A paediatric orthopaedic patient waiting more than 520 days for an appointment with a Southern District Health Board (SDHB) specialist is completely unacceptable, MP for Southland Joseph Mooney says.
“Children’s bodies are developing and constantly changing, so to have a child waiting nearly 18 months to see a specialist is deeply concerning,” Mr Mooney says.
“This shouldn’t be how we treat our young people in this region.”
In a response to a Parliamentary Written Question, Minister of Health Andrew Little advised Mr Mooney that as at August 16 2021, there were 122 patients under-16 waiting for a first appointment to see a SDHB orthopaedic specialist.
Of those on the waitlist, one patient had been waiting 521 days.
“The Southern DHB website lists 18 orthopaedic surgeons working at either Southland or Dunedin hospitals.”
“We have seen the issues they have had keeping up with adult orthopaedic lists, the question now must be asked – how much of an effect has this had on children’s orthopaedic services?”
“If paediatric orthopaedic issues in children are not addressed it can leave them with problems that they must face their entire adult lives.”
“We need to do everything we can to avoid that from happening.”
“The positive flow on effect of early treatment is that these patients will require less specialist orthopaedic care in the future.”
Mr Mooney says that the Ministry of Health and the SDHB must improve their oversight of paediatric orthopaedic surgery waiting lists in the south to ensure appropriate resourcing is available to avoid more young people facing unacceptable wait times.
“The orthopaedic surgeons can only do so much and the last thing they would want is being in a position where they cannot assist patients whose problems, if not treated now, could cause life-long issues.”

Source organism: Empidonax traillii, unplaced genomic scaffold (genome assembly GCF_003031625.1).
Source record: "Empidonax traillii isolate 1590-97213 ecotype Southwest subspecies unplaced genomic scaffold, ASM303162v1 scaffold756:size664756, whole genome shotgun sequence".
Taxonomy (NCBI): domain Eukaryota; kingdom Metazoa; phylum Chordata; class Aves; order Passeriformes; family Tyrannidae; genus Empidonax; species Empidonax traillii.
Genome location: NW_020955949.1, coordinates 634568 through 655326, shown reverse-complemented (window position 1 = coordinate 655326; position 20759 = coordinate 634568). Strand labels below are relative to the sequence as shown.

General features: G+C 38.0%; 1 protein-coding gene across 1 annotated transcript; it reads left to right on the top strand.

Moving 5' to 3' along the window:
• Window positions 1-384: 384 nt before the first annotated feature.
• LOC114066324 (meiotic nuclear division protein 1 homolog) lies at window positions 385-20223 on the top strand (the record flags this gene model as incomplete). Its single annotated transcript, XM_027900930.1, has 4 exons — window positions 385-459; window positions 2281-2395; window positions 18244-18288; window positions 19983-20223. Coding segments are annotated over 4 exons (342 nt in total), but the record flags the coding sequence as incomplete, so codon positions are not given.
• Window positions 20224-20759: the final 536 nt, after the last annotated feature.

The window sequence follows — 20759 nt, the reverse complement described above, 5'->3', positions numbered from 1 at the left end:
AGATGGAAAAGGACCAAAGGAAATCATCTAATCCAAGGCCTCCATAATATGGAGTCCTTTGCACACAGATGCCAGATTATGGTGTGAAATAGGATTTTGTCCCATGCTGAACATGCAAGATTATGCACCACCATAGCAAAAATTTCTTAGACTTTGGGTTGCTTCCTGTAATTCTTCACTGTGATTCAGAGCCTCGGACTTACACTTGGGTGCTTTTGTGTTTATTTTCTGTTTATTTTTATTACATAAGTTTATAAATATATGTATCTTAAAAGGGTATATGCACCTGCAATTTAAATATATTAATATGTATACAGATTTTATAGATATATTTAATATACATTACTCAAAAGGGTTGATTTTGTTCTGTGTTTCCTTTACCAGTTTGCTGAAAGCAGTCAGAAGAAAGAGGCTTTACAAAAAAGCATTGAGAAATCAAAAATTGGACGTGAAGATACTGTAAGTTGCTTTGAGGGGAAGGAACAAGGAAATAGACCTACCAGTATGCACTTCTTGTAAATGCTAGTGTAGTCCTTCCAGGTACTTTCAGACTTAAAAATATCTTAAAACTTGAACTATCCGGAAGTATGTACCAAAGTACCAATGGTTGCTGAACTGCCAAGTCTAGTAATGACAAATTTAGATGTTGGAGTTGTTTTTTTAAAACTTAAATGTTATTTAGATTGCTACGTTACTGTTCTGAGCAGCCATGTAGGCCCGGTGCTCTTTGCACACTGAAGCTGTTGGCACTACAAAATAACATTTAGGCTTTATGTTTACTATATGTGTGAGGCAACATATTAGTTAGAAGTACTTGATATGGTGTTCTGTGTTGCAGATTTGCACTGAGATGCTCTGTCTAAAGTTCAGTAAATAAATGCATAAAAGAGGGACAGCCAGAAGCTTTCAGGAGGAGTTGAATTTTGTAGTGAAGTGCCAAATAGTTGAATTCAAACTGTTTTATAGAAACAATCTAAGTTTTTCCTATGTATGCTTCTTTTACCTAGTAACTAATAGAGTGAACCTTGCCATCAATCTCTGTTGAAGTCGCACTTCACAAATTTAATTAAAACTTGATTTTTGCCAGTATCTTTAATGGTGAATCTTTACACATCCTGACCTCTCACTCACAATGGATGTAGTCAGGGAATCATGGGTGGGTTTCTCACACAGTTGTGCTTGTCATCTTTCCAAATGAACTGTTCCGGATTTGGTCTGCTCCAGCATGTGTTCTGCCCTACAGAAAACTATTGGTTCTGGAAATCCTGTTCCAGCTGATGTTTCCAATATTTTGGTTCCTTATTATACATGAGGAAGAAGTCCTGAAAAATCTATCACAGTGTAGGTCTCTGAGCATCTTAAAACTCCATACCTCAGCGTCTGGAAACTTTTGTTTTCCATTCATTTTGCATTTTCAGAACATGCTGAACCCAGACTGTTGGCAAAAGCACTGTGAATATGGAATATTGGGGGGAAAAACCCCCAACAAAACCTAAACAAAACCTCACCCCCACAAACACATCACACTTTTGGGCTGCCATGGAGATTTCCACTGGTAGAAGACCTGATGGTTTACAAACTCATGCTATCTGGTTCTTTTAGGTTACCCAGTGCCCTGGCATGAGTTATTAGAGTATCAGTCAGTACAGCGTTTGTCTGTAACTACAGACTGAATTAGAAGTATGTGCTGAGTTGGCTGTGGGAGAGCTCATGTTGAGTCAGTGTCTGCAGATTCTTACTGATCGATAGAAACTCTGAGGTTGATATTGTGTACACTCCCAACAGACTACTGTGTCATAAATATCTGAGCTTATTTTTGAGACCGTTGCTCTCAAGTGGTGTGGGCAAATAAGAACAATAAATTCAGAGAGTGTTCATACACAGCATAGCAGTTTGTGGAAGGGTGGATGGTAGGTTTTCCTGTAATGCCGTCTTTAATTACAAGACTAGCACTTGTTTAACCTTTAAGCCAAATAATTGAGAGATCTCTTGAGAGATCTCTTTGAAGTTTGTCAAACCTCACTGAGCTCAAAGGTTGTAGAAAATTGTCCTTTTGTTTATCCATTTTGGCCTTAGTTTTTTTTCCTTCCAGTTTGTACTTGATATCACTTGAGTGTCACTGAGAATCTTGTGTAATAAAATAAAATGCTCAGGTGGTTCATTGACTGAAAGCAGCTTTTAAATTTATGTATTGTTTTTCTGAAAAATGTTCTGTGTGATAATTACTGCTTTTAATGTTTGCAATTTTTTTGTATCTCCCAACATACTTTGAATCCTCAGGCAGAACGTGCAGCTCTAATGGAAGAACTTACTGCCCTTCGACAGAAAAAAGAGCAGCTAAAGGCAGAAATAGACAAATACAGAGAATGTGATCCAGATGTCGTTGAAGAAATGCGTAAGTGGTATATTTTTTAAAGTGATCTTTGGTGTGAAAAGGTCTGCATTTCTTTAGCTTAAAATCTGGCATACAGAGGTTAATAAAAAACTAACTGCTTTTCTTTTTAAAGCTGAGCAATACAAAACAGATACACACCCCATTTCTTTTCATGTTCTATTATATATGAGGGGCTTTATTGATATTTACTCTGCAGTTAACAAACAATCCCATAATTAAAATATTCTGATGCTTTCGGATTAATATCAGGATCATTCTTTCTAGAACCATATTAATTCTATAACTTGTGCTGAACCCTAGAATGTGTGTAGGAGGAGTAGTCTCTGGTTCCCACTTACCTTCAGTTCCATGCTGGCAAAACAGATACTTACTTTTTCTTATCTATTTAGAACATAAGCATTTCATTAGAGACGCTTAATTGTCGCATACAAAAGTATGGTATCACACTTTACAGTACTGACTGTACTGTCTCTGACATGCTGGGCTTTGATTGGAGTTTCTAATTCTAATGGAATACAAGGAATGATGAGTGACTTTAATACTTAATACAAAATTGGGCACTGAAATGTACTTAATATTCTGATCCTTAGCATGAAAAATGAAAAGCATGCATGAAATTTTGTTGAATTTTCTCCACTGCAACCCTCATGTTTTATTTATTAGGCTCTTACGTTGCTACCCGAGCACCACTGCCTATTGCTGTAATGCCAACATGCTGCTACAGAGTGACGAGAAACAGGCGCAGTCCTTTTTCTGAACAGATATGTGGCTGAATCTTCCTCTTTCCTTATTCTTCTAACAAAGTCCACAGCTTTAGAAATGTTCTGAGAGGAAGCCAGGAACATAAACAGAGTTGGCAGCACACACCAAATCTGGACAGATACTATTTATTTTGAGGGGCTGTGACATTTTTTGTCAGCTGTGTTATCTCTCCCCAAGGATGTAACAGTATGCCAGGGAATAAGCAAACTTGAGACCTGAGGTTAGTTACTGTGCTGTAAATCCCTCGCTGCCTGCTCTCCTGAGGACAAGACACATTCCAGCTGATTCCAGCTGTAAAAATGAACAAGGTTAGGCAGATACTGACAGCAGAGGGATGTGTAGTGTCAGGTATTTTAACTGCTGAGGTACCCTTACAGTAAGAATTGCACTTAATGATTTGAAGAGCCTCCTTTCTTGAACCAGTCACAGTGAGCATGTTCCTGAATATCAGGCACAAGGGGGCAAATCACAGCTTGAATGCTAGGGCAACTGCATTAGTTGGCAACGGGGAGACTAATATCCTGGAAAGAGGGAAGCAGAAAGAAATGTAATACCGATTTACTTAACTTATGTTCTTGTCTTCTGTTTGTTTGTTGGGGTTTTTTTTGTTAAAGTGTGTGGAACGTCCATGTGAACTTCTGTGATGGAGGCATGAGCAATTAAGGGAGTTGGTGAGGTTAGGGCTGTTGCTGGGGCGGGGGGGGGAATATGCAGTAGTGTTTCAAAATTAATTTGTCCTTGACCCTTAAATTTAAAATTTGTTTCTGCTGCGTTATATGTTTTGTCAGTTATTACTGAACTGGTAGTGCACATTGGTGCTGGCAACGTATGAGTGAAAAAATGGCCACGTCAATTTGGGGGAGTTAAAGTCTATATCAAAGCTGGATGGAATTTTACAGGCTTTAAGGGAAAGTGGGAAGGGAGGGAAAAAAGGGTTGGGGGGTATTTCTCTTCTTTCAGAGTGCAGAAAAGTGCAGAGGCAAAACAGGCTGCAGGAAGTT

“SDHB management are being forced to move from crisis to crisis without addressing some of the critical health needs of the Southern population.”
Mooney has been vocal on a number of healthcare issues in Otago and Southland and has lobbied for marked improvements in areas such as cancer treatment and maternity services.
The MP says the Minister of Health’s oversight of health services in the region hasn’t been up to scratch and it is having a disturbing effect on the lives of his constituents.
“Labour did away with National Health Targets which took away accountability and reporting on performance.”
“The result has been patients being left behind. Information is power, and you can’t improve what you don’t track and measure.”
Mooney says the proposed restructure of the New Zealand health system by the Government could make more patients vulnerable as putting almost $500 million into paying bureaucrats to create what could be another flawed system won’t result in more hospital beds, more health staff, and an expansion of services in key areas.
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